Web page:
Aronow and Samii (2015) provide a convenient way to understand why a linear regression provides the particular estimate that it does. Given the following linear model estimated by OLS,

\[ Y = \alpha + \tau A + \beta \boldsymbol{X} \]

In the presence of heterogeneity in the effect of \(A\) on \(Y\), however, \(\hat{\tau}\) will be a weighted average of the unit-specific effects, \(\tau_i\):

\[ \frac{\mathbb{E}[w_i \tau_i]}{\mathbb{E}[w_i]}\quad \mathrm{where}\; w_i = (A_i - \mathbb{E}[A_i \mid X_i])^2 \]

This weight is equal to the conditional variance of \(A\) in expectation: \(\mathbb{E}[w_i \mid X_i] = \mathrm{var}(A_i \mid X_i)\).

These weights can be easily estimated through a partial linear regression of the form:

\[ A = \gamma \boldsymbol{X} \]

Implicit regression weights are then just the squared residuals of this regression.

The intuition of this is that a unit-specific coefficient in OLS will, in general, be up-weighted when it’s harder to explain that variable’s value from the other covariates in the model. If a unit’s \(A_i\) is very easy to predict, then it will not figure prominently in the aggregate OLS estimate of the effect.

This is distinct from more conventional regression diagnostics like leverage, because those focus on how the entire vector of coefficients change. Most analysts, however, have specific hypotheses on specific coefficients, however, so the implicit regression weights demonstrate, essentially, the term-specific leverage.

`library(dplyr)`

```
##
## Attaching package: 'dplyr'
```

```
## The following objects are masked from 'package:stats':
##
## filter, lag
```

```
## The following objects are masked from 'package:base':
##
## intersect, setdiff, setequal, union
```

```
library(ggplot2)
library(sf)
```

`## Linking to GEOS 3.10.2, GDAL 3.4.1, PROJ 8.2.0; sf_use_s2() is TRUE`

```
library(regweight)
data("LaLonde", package = "CBPS")
<- dplyr::filter(
df
LaLonde,== 1 & treat == 1) | (exper == 0 & treat == 0)
(exper
)
<- lm(
model log(re78 + 1) ~ treat + age + educ + black + hisp + married + nodegr + log(re74 + 1) + log(re75 + 1) + re74.miss,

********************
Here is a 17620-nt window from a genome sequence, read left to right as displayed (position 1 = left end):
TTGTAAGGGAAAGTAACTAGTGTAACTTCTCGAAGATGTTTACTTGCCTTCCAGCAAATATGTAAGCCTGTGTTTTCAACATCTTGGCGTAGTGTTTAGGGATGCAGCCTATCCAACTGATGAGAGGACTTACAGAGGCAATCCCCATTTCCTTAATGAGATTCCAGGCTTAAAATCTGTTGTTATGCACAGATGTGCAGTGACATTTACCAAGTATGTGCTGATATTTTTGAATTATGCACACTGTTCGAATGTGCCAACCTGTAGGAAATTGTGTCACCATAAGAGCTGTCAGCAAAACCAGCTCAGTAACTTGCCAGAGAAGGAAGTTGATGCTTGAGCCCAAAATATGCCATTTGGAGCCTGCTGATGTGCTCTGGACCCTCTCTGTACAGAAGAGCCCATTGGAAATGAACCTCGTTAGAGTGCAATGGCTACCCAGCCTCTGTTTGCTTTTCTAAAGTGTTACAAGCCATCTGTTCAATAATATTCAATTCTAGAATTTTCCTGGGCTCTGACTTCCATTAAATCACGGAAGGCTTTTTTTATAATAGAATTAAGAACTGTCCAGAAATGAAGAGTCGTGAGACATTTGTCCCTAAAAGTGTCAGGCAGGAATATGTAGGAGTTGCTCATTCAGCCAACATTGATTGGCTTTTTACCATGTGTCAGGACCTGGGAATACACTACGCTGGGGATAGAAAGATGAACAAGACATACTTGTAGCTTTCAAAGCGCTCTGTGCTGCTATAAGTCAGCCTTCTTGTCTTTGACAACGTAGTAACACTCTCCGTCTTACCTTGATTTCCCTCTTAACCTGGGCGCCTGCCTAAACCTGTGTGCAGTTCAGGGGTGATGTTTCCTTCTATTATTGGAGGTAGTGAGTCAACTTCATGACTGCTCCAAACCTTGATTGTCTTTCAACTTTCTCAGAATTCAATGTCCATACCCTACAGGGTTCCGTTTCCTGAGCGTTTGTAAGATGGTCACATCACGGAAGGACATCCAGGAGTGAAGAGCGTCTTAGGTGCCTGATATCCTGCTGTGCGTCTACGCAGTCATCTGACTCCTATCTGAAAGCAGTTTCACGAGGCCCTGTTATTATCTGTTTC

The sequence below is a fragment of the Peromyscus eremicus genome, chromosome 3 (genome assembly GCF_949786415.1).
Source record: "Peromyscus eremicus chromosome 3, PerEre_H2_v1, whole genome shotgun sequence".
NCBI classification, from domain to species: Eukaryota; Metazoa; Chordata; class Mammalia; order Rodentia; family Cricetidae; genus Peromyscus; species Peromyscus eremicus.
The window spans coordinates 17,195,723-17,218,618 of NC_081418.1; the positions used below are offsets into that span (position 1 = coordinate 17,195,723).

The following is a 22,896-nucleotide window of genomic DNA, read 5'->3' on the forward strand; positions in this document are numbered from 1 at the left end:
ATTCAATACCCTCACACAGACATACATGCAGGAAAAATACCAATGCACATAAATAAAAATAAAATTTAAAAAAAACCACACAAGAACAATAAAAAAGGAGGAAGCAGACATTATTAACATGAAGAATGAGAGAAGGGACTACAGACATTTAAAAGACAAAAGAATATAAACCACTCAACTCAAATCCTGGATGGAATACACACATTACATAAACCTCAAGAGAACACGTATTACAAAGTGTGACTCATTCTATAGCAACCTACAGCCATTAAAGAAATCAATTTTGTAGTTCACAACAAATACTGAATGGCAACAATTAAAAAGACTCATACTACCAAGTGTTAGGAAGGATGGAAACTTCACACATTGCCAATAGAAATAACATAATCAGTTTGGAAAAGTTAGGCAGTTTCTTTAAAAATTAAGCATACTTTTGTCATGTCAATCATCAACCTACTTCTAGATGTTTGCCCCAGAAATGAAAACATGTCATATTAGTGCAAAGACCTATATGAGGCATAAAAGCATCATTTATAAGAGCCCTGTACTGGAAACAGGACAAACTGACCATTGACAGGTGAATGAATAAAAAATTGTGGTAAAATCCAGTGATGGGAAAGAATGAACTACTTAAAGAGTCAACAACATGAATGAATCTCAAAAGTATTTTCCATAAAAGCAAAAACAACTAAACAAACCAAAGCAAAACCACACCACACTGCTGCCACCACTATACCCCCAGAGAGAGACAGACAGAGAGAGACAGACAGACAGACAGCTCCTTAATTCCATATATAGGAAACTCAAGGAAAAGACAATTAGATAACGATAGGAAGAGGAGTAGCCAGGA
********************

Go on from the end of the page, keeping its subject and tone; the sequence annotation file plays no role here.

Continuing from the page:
df
)summary(model)
```

```
##
## Call:
## lm(formula = log(re78 + 1) ~ treat + age + educ + black + hisp +
## married + nodegr + log(re74 + 1) + log(re75 + 1) + re74.miss,
## data = df)
##
## Residuals:
## Min 1Q Median 3Q Max
## -10.3859 0.0860 0.5236 0.9107 7.2818
##
## Coefficients:
## Estimate Std. Error t value Pr(>|t|)
## (Intercept) 3.302403 0.483647 6.828 1.05e-11 ***
## treat 0.359638 0.225490 1.595 0.110845
## age -0.019126 0.005447 -3.511 0.000453 ***
## educ 0.051214 0.026673 1.920 0.054952 .
## black 0.021713 0.129822 0.167 0.867184
## hisp 0.399143 0.273189 1.461 0.144114
## married 0.357764 0.153319 2.333 0.019695 *
## nodegr -0.242343 0.172315 -1.406 0.159719
## log(re74 + 1) 0.172411 0.025421 6.782 1.44e-11 ***
## log(re75 + 1) 0.430511 0.024304 17.713 < 2e-16 ***
## re74.miss -0.615033 0.182580 -3.369 0.000766 ***
## ---
## Signif. codes: 0 '***' 0.001 '**' 0.01 '*' 0.05 '.' 0.1 ' ' 1
##
## Residual standard error: 2.697 on 2776 degrees of freedom
## Multiple R-squared: 0.3546, Adjusted R-squared: 0.3523
## F-statistic: 152.6 on 10 and 2776 DF, p-value: < 2.2e-16
```

Plots will make a best effort to infer the appropriate type of a given covariate. If you aren’t happy with how they look, it’s simple enough to use the underlying functions called by the S3 method directly. They are:

`regweight::plot_weighting_discrete`

`regweight::plot_weighting_continuous`

`regweight::plot_weighting_map`

```
<- calculate_weights(model, "treat")
rw_mod hist(rw_mod) + scale_x_continuous("Weight")
```

```
## Scale for 'x' is already present. Adding another scale for 'x', which will
## replace the existing scale.
```

`plot(rw_mod, df$married) + scale_x_continuous("Married", breaks = c(0, 1))`

```
## Scale for 'x' is already present. Adding another scale for 'x', which will
## replace the existing scale.
```

`plot(rw_mod, df$nodegr) + scale_x_continuous("No degree", breaks = c(0, 1))`

```
## Scale for 'x' is already present. Adding another scale for 'x', which will
## replace the existing scale.
```

`plot(rw_mod, df$black) + scale_x_continuous("Black", breaks = c(0, 1))`

```
## Scale for 'x' is already present. Adding another scale for 'x', which will
## replace the existing scale.
```

`plot(rw_mod, df$age) + scale_x_continuous("Age")`

```
## Scale for 'x' is already present. Adding another scale for 'x', which will
## replace the existing scale.
```

`plot(rw_mod, df$re74) + scale_x_continuous("Income (1974)")`

```
## Scale for 'x' is already present. Adding another scale for 'x', which will
## replace the existing scale.
```

It’s also easy to include a table of summary statistics for the nominal and implicit samples across a variety of covariates:

```
summary(
rw_mod,%>% select(re74, re74.miss, age, married, nodegr),
df output = "html"
)
```

Discrete variables | |||||

Continuous variables | |||||

For the sake of example, let’s imagine that we had geographical
information on each unit, as well. Geometries/shapes should be specified
in `sf::sfc`

format.

```
<- USAboundaries::us_states()
state_shapes <- dplyr::filter(state_shapes, !(state_abbr %in% c("HI", "PR", "AK")))
state_shapes # Necessary due to https://github.com/r-spatial/sf/issues/1419
suppressWarnings(sf::st_crs(state_shapes) <- 4326)
<- seq(1, 10, length = nrow(state_shapes))
pr_state <- pr_state / sum(pr_state)
pr_state $geometry <- sample(state_shapes$geometry, nrow(df), replace = TRUE, prob = pr_state)
df
plot(rw_mod, df$geometry)
```